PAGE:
Eight television luminaries were named Giants of Broadcasting and Electronic Arts by the Library of American Broadcasting Foundation Tuesday in New York, with Fox Television Stations CEO Jack Abernethy, TV/radio host Ryan Seacrest and Tegna President/CEO Dave Lougee among the inductees.
Juju Chang of Nightline hosted the event.
Abernethy, also named B&C’s Broadcaster of the Year earlier this fall, mentioned discussing his latest honor with his son. “The others are so accomplished,” Abernethy mentioned his son saying. “And then there’s you.”
Abernethy quipped that “Giant” maybe wasn’t the best description for him. “I’m barely 5’ 11”,” he confessed.
The Fox Stations chief singled out broadcasters for doing “a damn good job” covering significant local events. “Broadcasting will continue to do that at a time when we perhaps need it most,” said Abernethy.
The other inductees at Gotham Hall were Bill Abbott, president and CEO of Crown Media Family Networks; actor Ed Asner; Elizabeth Murphy Burns, Morgan Murphy Media president and CEO; John David, senior advisor, NAB; Bill Whitaker, 60 Minutes correspondent; Paula Zahn, producer and host of On the Case with Paula Zahn on Investigation Discovery; and Eugene McDonald, founder of Zenith Radio Corp., who was awarded posthumously.
Asner was unable to leave his Southern California home due to the fires in the region, but sent along a video in which he said he was proud to “bring journalism to the forefront for millions of viewers” on Lou Grant, which saw him play a newspaper editor.
Murphy Burns saluted local news outfits for being “town criers.” “I love our industry and think it’s vital to our world,” she added.
Lougee, for his part, talked about the “digital fragmentation” going on, and how that hasn’t done much to enhance the news game. “We reach virtually everybody in a local community,” said the Tegna chief, who spoke about local television reporting the nation’s opioid crisis before other media did.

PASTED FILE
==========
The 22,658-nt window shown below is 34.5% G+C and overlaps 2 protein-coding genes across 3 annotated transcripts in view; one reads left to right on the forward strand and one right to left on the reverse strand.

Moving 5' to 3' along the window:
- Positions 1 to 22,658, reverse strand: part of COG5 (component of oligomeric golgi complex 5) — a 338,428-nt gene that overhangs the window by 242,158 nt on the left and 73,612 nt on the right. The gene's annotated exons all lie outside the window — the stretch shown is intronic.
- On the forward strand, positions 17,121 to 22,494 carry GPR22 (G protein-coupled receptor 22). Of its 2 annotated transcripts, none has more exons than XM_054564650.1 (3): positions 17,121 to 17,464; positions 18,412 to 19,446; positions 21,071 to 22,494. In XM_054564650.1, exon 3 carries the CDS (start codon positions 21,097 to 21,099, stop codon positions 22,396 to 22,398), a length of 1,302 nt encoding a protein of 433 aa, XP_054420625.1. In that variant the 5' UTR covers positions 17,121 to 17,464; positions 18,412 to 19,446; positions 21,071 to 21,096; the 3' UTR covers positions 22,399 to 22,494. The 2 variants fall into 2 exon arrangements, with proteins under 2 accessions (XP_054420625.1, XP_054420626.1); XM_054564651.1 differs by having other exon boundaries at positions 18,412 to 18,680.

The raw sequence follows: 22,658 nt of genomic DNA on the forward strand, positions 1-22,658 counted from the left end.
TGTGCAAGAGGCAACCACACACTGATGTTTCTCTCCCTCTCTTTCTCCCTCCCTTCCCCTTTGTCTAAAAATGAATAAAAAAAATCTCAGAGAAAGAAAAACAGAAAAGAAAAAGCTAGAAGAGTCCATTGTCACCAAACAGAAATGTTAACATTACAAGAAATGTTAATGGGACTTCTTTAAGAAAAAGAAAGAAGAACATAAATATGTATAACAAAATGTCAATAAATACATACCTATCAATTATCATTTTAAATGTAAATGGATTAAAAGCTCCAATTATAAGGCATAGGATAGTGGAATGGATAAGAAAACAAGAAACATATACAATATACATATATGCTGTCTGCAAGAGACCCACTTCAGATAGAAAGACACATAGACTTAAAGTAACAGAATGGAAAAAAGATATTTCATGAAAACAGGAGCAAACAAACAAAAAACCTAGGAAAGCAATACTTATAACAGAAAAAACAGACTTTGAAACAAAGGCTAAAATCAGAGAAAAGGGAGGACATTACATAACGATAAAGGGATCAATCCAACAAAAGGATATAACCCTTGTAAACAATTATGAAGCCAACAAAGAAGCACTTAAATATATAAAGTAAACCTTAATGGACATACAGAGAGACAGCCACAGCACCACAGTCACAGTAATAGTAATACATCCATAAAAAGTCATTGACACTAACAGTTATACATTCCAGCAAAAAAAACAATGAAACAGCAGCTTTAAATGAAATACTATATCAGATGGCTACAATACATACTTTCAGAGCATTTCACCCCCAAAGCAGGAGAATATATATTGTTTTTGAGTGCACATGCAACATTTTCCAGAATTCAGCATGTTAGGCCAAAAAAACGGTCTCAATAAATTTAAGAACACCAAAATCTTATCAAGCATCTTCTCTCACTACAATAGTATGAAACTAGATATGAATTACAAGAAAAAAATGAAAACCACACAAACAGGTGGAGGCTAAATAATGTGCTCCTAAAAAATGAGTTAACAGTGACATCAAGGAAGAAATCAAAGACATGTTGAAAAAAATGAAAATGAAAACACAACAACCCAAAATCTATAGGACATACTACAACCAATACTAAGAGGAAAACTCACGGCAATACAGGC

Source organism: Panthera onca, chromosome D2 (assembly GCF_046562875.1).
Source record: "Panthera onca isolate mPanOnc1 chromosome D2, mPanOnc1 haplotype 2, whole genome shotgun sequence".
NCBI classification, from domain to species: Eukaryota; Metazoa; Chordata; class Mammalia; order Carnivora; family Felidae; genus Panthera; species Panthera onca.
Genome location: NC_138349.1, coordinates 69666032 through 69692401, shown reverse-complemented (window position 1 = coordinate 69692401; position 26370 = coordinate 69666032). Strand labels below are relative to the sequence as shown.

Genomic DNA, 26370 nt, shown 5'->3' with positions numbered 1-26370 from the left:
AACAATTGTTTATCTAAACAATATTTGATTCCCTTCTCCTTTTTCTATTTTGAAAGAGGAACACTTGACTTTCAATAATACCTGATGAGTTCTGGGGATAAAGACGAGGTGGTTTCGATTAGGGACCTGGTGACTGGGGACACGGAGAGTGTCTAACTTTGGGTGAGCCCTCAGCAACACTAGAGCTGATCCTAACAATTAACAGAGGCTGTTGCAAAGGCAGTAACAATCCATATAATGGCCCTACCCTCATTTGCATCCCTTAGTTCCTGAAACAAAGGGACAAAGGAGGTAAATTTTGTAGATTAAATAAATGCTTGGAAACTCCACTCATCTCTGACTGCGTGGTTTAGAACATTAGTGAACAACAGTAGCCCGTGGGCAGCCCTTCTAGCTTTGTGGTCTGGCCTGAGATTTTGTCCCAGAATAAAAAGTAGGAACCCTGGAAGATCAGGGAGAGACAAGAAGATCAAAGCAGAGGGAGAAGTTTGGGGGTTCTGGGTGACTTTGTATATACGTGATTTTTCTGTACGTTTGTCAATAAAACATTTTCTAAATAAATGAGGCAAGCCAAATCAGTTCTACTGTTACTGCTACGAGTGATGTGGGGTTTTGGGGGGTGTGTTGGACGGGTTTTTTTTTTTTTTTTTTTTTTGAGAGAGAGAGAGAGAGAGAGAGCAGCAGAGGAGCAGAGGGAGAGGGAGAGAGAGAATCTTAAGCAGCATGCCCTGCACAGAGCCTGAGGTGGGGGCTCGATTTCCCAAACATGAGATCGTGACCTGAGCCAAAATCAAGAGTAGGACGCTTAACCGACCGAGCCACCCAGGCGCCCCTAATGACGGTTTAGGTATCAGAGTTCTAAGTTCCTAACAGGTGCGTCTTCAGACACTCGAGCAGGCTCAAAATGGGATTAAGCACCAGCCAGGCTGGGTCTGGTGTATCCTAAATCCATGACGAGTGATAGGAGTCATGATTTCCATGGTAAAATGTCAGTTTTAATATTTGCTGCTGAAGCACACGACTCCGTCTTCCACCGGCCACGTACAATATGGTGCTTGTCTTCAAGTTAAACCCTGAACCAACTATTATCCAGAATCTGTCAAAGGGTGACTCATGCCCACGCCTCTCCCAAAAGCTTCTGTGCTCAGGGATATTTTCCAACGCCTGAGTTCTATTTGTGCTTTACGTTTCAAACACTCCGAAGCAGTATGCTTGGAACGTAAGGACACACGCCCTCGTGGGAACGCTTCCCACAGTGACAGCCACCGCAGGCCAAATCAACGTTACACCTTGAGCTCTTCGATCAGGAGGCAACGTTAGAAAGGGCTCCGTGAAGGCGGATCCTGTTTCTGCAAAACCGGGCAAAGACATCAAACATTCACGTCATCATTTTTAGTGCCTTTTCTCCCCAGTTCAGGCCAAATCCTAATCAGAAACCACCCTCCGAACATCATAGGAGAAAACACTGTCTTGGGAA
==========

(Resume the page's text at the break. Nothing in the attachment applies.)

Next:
He also said Tegna’s local news decisions come from the stations, not from corporate. “We protect that local decision-making with a passion,” Lougee said.
Kelly Ripa, host and executive producer of Live with Kelly and Ryan, then came out to introduce her co-star Seacrest, mentioning that he’s the youngest ever recipient of the Giants award. If Merv Griffin and Dick Clark had a baby, she joked, and Dinah Shore was the midwife, that would be Seacrest.
Seacrest mentioned landing an internship at an Atlanta radio station as a nerdy teen as being pivotal in his career. “That internship changed the course of my life,” he said, before urging those in the ballroom to give some thought to the letters and emails they get from young people looking for a break into the business.
Bill Whitaker stressed how democracy needs an informed citizenship to work, and talked up how important the role of journalists is in a society that often sees the truth bent and twisted. “I am fortunate,” he said, “to play even a small part in that.”
Paula Zahn then stepped to the stage for her award, citing the likes of Barbara Walters, Dan Rather and Harry Smith as influences. “We must persist,” she said. “We must keep doing the work...we must keep telling stories that matter.”
Pictured above: Back Row left to right: Commander Eugene McDonald (Posthumous Award), Ryan Seacrest, Kelly Ripa (Guest Presenter), Bill Abbott, John David, Juju Chang (Emcee). Front Row left to right: Jack Abernethy, Paula Zahn, Elizabeth Murphy Burns, Dave Lougee, Bill Whitaker. Not Pictured: Ed Asner. Photo by Wendy Moger-Bross.
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